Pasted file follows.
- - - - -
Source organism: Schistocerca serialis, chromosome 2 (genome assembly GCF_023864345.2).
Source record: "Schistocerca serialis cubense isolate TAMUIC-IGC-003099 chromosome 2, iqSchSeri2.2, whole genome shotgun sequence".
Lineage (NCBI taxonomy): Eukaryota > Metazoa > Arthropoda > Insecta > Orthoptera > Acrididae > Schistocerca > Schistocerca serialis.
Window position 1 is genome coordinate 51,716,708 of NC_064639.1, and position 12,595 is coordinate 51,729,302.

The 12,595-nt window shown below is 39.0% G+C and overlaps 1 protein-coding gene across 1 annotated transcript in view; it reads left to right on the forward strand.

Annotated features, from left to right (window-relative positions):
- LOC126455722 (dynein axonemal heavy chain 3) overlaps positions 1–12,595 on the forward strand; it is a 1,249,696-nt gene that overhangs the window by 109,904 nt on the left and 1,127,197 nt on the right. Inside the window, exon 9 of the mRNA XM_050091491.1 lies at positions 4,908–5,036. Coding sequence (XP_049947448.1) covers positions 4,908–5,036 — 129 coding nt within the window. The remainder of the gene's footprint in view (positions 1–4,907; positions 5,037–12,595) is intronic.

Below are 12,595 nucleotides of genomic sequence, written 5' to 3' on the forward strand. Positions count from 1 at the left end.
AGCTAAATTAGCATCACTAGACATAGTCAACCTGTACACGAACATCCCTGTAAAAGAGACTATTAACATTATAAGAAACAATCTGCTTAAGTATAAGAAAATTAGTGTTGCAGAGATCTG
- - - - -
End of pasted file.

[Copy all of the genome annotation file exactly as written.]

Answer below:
Source organism: Schistocerca serialis, chromosome 2 (genome assembly GCF_023864345.2).
Source record: "Schistocerca serialis cubense isolate TAMUIC-IGC-003099 chromosome 2, iqSchSeri2.2, whole genome shotgun sequence".
Lineage (NCBI taxonomy): Eukaryota > Metazoa > Arthropoda > Insecta > Orthoptera > Acrididae > Schistocerca > Schistocerca serialis.
Window position 1 is genome coordinate 51,716,708 of NC_064639.1, and position 12,595 is coordinate 51,729,302.

The 12,595-nt window shown below is 39.0% G+C and overlaps 1 protein-coding gene across 1 annotated transcript in view; it reads left to right on the forward strand.

Annotated features, from left to right (window-relative positions):
- LOC126455722 (dynein axonemal heavy chain 3) overlaps positions 1–12,595 on the forward strand; it is a 1,249,696-nt gene that overhangs the window by 109,904 nt on the left and 1,127,197 nt on the right. Inside the window, exon 9 of the mRNA XM_050091491.1 lies at positions 4,908–5,036. Coding sequence (XP_049947448.1) covers positions 4,908–5,036 — 129 coding nt within the window. The remainder of the gene's footprint in view (positions 1–4,907; positions 5,037–12,595) is intronic.

Below are 12,595 nucleotides of genomic sequence, written 5' to 3' on the forward strand. Positions count from 1 at the left end.
AGCTAAATTAGCATCACTAGACATAGTCAACCTGTACACGAACATCCCTGTAAAAGAGACTATTAACATTATAAGAAACAATCTGCTTAAGTATAAGAAAATTAGTGTTGCAGAGATCTG